Child Support in Florida

According to the U.S. Census Bureau’s recent Custodial Mothers and Fathers and Their Child Support (2016), of the 13.4 million custodial single parents in the U.S., only approximately 6.5 million were awarded child support in 2013. Of them, only 45.6% received all support that was due while 25.9% received no child support money due.

Failure to pay child support is not taken lightly, and family law in Florida is taken quite seriously. In the state, parents are legally obligated to provide for their child(ren) financially until the child(ren) reaches age 18. Florida Statute § 61.14 sets forth the applicable child support laws for ordering child support, enforcement, and modification.

Do You Have to Pay?

Failure to pay child support carries a host of serious penalties including:

  • Jail or prison time
  • Wage garnishment
  • Collection of past-due payments
  • Damage to credit
  • Driver’s license or vehicle registration suspension
  • Seized bank accounts or income tax refunds
  • Liens being placed on personal property
  • Being held in contempt of court

Of particular importance is that contempt is reserved for willful refusal to pay after the state has taken numerous enforcement measures. Penalties can range from state jail or federal prison time to exorbitant fines on top of any or all of the aforementioned potential sanctions.

If you are unable to make your child support payments, enlisting the help of an experienced and knowledgeable attorney who can help negotiate payments will protect you from serious repercussions. A skilled attorney can also assist custodial parents who are not receiving payments to which they are entitled.

How Are Support Payments Determined?

The state adheres to an “income shares” model when calculating child support in that the combined parental income determines the amount of support. This model relies on the presumption that a child(ren) is entitled to receive the same proportion of parental financial support as s/he/they would if the parents remained together.

Thus, child support payments are calculated based on information in the submitted financial statements of both parents following a divorce. The court adheres to the state’s Child Support Guidelines Worksheet to determine an appropriate amount of support after taking into account relevant factors such as:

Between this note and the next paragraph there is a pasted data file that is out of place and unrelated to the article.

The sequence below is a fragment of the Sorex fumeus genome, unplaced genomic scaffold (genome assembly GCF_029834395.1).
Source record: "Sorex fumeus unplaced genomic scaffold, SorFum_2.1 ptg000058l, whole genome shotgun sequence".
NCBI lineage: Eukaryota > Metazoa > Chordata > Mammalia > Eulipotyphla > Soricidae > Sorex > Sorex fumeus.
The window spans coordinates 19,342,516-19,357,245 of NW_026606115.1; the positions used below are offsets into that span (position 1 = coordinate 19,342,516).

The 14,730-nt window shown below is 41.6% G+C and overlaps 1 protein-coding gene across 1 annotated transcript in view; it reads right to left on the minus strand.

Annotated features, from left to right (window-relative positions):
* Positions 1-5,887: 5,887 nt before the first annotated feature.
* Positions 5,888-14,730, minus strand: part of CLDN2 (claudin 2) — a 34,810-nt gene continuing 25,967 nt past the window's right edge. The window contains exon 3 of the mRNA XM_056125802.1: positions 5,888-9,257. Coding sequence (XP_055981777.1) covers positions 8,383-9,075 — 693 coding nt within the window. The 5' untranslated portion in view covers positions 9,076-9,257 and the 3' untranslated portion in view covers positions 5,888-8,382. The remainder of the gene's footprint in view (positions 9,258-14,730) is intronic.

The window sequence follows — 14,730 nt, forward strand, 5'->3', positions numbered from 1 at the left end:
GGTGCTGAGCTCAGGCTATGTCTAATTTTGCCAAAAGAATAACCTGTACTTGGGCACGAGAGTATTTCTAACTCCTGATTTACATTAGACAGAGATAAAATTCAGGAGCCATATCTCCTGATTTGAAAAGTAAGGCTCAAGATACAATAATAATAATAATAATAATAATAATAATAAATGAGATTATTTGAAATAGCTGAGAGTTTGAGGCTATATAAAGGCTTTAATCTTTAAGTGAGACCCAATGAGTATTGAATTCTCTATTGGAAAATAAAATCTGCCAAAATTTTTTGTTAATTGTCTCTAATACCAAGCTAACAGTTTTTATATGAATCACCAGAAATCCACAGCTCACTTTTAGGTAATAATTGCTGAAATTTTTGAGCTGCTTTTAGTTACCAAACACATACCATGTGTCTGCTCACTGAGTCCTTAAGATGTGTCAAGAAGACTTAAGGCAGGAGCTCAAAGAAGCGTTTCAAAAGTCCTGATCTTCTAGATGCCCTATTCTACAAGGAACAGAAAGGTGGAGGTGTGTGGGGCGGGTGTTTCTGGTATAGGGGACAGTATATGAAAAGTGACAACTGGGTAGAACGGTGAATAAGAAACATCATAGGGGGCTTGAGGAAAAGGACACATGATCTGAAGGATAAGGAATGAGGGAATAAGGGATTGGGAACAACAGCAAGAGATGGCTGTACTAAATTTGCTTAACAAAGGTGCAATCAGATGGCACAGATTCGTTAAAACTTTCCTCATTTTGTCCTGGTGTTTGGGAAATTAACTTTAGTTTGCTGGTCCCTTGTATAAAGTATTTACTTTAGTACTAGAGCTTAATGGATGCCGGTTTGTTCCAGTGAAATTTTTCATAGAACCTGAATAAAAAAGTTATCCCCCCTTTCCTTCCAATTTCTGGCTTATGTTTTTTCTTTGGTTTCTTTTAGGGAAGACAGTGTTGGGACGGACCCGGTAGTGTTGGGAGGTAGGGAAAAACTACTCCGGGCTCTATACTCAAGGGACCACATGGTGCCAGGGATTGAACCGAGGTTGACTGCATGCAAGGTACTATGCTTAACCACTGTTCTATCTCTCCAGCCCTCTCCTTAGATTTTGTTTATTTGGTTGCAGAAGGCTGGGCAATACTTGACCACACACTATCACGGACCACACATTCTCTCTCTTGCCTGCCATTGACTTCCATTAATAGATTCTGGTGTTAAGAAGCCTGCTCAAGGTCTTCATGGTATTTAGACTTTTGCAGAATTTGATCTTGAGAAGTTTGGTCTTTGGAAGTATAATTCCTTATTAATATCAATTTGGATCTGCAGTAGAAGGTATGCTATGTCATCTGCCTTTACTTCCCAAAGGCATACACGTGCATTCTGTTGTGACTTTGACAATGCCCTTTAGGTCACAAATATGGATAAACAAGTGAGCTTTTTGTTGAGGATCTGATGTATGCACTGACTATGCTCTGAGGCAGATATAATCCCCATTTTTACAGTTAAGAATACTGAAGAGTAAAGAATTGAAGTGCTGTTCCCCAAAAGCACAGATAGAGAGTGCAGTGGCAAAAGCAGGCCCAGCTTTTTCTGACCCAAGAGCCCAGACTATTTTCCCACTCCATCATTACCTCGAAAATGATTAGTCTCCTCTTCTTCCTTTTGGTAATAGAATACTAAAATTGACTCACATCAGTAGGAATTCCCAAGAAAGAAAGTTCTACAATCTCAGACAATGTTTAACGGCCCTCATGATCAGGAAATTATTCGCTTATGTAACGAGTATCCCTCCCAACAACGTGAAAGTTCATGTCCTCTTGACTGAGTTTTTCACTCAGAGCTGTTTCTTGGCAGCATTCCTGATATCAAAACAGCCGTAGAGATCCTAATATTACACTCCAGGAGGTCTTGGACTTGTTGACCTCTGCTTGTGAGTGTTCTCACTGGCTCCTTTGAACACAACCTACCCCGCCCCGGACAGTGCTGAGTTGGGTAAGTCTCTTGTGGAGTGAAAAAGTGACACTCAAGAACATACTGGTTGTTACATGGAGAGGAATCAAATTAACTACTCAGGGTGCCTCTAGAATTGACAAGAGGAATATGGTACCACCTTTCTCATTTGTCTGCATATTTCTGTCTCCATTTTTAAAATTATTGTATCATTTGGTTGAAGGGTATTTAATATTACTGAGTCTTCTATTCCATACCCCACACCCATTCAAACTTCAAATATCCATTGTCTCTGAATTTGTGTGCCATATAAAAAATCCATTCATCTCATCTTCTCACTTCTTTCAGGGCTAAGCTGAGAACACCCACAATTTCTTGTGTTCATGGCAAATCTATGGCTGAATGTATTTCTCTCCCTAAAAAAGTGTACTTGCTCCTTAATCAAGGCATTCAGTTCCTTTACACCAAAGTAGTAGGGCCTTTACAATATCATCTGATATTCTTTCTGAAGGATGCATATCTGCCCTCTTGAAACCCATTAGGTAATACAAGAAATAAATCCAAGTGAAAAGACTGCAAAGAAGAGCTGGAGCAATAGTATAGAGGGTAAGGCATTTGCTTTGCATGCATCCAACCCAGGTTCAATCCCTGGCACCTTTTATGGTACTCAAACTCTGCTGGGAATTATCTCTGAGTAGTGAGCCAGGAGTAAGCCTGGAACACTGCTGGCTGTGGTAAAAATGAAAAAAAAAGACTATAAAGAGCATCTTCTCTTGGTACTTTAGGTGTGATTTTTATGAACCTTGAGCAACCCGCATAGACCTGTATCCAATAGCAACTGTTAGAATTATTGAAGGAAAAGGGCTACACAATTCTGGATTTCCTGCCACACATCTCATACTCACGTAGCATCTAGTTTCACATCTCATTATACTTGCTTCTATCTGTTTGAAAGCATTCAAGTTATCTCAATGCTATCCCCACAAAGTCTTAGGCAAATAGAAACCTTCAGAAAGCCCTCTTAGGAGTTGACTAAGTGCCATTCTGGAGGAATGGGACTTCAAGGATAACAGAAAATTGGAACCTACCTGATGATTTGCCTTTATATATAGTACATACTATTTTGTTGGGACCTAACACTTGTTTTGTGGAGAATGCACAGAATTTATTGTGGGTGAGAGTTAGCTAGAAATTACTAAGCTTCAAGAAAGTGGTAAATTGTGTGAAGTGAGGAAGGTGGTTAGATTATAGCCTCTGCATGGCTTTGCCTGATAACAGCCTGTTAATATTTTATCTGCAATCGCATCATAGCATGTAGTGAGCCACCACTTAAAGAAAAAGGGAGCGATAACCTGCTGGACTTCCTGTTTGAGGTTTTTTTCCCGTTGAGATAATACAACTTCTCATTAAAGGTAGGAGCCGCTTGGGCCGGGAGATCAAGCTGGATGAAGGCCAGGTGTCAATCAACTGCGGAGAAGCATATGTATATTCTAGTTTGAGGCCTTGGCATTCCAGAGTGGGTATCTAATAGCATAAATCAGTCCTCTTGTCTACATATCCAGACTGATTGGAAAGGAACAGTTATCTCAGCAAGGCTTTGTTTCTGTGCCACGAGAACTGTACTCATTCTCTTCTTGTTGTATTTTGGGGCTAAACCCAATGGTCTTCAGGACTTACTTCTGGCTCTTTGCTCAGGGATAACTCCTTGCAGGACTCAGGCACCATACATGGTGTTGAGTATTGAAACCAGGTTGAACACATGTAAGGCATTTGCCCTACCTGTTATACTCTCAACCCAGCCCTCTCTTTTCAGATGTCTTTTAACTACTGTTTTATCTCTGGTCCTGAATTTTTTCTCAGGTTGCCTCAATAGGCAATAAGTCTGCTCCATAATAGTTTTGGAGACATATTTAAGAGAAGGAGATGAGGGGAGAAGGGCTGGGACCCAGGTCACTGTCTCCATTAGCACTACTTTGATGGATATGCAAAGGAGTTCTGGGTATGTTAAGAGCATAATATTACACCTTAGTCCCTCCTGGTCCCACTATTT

• The child(ren)’s ages
  • The child(ren)’s needs
  • Each parent’s financial status and ability to pay
  • Each parent’s standard of living prior to the divorce

When examining each parent’s income, many factors are considered including salary and wages, bonuses, commissions, overtime, tips, self-employment income, disability benefits, workers’ compensation benefits and/or settlements, pensions, retirement payments, social security or unemployment benefits, spousal support from a previous marriage, interest, dividends, and rental income, among others.

Child Support Modifications

Either parent may request modification of child support if there is a substantial change in circumstances since the divorce decree or last child support order was entered. If the paying party seeks a reduction, it is important to understand that this is not an easy endeavor in that a request for modification must be a result of an involuntary action, such as:

  • Losing one’s job
  • Losing other sources of income
  • The receiving party’s income increases
  • Children’s expenses decrease

It is important to note that voluntarily resigning is not an acceptable criterion to request modification. Some factors that may result in a child support modification to increase support include:

  • The receiving party loses his/her job or other source of income
  • The paying party’s income increases
  • Children’s expenses increase

In both cases, if the court finds evidence of a significant change in circumstances, then the child support guidelines will determine the new amount.

How to Check Your Child Support Payments Online

There are several ways to check your child support payments—or even make payments—online. enables you to create an account, pay via electronic check, track payments, and receive instant verification of a successful payment.

Another option is via the Florida State Disbursement Unit’s Smart ePay system that provides support for parents who owe money, parents who are due money, and employers who are responsible for garnishing employees’ wages for owed child support.

Finally, the Florida Department of Revenue provides valuable information and assistance for noncustodial parents who owe money and custodial parents who are owed money.

Frost Law is Here to Help

Child support law in Florida is serious business, and the courts have considerable power in ensuring that parents who owe fulfill their obligations.

Whether you are a custodial parent who needs help receiving court-ordered child support or a noncustodial parent who has been ordered to pay child support in Orlando, Florida, we here at Frost Law can help. Our experienced child support lawyers are here to explain the law and offer guidance to help you achieve your desired outcome.

Call us today at 407-670-5569 or contact us on our website for a free consultation about your case.